Corgis aren’t known for being aggressive or biting. Still, they pack the personality of a big dog into their little bodies, including a stubborn streak. That’s another reason why early socialization and training are so important.

These short stacks can make excellent family members—as long as they get regular exercise to burn off their generous supply of energy. While Corgis love to play with toys, they really need a daily long walk. Some Pembroke Welsh Corgis may enjoy a slow jog, but their short legs make it too difficult for them to keep up with a bicycle or someone running very fast. (They are not known to be very speedy.)

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How to Care for a Pembroke Welsh Corgi

Raising a Pembroke Welsh Corgi is rewarding but takes some effort. Corgis are very intelligent and high-energy, so your dog will need a good amount of training. Thankfully, grooming them isn’t especially complicated or time-consuming. These small dogs seem to have fun no matter what they’re doing, as long as they’re with their person, so you’ll likely find yourself looking forward to the tasks involved in caring for them.

A Pembroke Welsh Corgi’s grooming needs are moderate compared to other dog breeds, mainly because of their thick double coat, a short, light undercoat with a longer, coarse outer coat. The good news is they don’t need a haircut, and you can manage their maintenance at home. They shed year-round, but more in the late spring or early summer. Daily brushing with a comb and slicker brush is the best way to keep their hair off the floor and furniture, and a bath once or twice a month (especially during shedding season) will loosen the dead hair and make it easier to comb out.

Every dog’s nails grow at a different rate, but a general rule is to trim their nails every two to four weeks or before you hear them clicking on the floor. You’ll also want to check your Corgi’s ears weekly for dirt or signs of infection, like redness or swelling, and clean them as needed. (Every dog is different, so consult your veterinarian about how often to clean your dog’s ears.)

It’s recommended that you brush your dog’s teeth at least two to three times a week, and every day if possible, to reduce plaque and tartar. Periodontal disease can lead to sore gums, loss of teeth and even more serious issues like organ failure. Besides regular brushings at home, be sure to get an annual professional dental cleaning by a veterinarian to keep your Corgi’s teeth in tip-top shape.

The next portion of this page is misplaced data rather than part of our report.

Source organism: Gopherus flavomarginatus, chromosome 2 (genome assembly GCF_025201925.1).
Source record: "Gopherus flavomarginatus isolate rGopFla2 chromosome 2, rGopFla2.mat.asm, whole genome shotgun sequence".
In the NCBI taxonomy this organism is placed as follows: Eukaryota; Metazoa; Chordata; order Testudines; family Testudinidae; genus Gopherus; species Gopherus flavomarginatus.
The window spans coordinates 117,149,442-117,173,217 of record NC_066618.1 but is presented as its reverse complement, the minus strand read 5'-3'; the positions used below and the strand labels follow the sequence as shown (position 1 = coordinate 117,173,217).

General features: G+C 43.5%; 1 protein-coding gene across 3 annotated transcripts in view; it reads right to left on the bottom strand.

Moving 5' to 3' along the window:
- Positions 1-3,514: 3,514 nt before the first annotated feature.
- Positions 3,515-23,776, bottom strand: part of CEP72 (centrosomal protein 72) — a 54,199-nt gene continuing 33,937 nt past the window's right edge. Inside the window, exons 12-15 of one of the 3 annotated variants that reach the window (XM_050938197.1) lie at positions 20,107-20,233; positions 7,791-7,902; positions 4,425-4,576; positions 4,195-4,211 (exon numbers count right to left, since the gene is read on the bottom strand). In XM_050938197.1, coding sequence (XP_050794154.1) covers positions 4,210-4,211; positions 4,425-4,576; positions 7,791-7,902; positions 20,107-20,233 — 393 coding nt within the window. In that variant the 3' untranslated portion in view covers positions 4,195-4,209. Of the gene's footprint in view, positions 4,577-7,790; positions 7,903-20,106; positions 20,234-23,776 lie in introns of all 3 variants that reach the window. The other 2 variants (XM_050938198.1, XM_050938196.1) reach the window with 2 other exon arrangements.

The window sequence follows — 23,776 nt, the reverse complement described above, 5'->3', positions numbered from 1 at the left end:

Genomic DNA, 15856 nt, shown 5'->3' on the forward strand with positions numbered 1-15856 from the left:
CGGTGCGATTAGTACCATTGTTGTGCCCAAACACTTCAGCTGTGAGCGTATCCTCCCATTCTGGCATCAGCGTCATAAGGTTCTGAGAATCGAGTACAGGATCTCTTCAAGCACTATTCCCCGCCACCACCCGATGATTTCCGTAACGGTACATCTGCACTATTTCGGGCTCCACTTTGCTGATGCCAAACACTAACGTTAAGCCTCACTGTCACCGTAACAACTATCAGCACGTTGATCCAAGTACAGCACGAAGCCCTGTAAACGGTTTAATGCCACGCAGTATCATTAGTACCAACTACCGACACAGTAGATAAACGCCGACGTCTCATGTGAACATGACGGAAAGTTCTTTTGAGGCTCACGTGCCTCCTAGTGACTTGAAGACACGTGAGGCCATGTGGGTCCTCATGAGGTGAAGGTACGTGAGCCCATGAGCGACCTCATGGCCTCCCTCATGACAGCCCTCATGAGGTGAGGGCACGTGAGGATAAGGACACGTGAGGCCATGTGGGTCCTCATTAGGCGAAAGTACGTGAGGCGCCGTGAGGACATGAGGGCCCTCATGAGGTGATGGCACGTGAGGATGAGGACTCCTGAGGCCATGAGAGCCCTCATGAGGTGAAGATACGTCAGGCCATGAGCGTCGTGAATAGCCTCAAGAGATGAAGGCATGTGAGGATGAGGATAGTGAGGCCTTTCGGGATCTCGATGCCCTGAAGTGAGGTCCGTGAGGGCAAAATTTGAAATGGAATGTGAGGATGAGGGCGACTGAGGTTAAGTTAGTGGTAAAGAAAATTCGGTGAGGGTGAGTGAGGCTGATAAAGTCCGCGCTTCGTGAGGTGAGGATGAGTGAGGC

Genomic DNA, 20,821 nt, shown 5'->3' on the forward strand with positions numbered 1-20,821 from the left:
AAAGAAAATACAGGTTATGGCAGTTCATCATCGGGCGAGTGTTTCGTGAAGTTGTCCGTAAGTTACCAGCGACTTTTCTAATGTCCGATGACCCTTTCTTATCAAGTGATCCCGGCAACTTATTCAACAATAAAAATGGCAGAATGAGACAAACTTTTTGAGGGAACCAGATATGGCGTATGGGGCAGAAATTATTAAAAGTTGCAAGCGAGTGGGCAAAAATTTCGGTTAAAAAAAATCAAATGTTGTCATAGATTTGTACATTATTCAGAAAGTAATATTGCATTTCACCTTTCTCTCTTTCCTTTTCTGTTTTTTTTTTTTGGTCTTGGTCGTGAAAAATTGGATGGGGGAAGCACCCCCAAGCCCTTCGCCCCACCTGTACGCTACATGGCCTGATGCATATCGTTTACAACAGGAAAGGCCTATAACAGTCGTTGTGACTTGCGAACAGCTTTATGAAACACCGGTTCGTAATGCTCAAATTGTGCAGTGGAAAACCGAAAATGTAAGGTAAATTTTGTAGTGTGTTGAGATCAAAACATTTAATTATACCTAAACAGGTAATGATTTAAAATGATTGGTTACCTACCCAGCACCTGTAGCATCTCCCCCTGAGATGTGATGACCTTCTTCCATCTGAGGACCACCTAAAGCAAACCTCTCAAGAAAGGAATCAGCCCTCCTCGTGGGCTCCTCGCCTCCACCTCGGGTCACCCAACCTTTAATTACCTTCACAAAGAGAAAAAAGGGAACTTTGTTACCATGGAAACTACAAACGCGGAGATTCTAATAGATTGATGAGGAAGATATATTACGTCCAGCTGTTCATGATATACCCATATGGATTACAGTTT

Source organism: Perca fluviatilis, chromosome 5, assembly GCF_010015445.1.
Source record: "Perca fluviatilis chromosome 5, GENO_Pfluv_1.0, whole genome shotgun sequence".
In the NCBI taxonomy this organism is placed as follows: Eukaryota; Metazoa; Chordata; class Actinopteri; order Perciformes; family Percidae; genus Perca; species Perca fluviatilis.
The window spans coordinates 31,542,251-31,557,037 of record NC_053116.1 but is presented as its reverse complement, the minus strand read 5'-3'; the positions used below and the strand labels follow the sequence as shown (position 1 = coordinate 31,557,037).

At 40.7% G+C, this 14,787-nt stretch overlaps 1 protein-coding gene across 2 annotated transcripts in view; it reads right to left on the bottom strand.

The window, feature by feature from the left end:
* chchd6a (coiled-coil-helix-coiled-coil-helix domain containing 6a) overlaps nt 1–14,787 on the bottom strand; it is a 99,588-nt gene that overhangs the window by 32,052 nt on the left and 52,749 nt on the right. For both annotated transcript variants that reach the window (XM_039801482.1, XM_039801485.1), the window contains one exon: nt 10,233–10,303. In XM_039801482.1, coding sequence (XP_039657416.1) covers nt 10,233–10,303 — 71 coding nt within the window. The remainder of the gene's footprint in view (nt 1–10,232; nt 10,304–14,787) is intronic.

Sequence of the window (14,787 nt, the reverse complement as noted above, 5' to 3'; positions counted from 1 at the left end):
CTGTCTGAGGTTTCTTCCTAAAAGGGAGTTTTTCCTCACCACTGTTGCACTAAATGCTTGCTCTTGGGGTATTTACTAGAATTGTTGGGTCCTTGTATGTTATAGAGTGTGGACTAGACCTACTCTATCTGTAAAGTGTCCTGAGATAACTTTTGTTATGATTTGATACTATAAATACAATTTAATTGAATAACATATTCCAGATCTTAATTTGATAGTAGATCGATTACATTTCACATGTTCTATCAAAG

The Pembroke Welsh Corgi breed was born to herd, so they have a lot of energy and require significant training to keep their brains busy and occupied. The dog is very intelligent and loves to learn, so they respond well to training activities. They may be strong-willed but are highly sensitive, so they do best with positive, reward-based training. Be sure to use lots of treats, praise and play breaks to reward your pup for doing a good job.

Teach your dog the basics, like sit, stay and come and how to walk nicely on a leash. You may find that commands like leave it and drop it are useful, too; a Pembroke Welsh Corgi puppy loves to explore with their mouth, which can get them into trouble from time to time. After your pup masters the basics, work with your pup on curbing their barking and herding tendencies. You can help them learn when it’s appropriate to bark and herd, but you’ll never completely train those instincts out of your pup.

Early socialization, especially between the ages of 7 weeks and 4 months, will help your Corgi grow up to be a confident, well-adjusted adult dog. Take your pup on walks to let them meet new people and dogs, and enroll them in puppy school. Puppy school is a great place to meet new people and learn to play nicely with other puppies.

The Pembroke Welsh Corgi breed typically does well on a high-quality commercial dog food. Be sure to factor in your dog’s age and choose a formula that fits their stage in life (puppy, adult or senior). Be sure to look for the statement on the packaging that says it meets the nutritional standards of the Association of American Feed Control Officials. Your veterinarian can help you nail down a feeding chart to guide you on how much and how often to feed your dog based on their specific needs.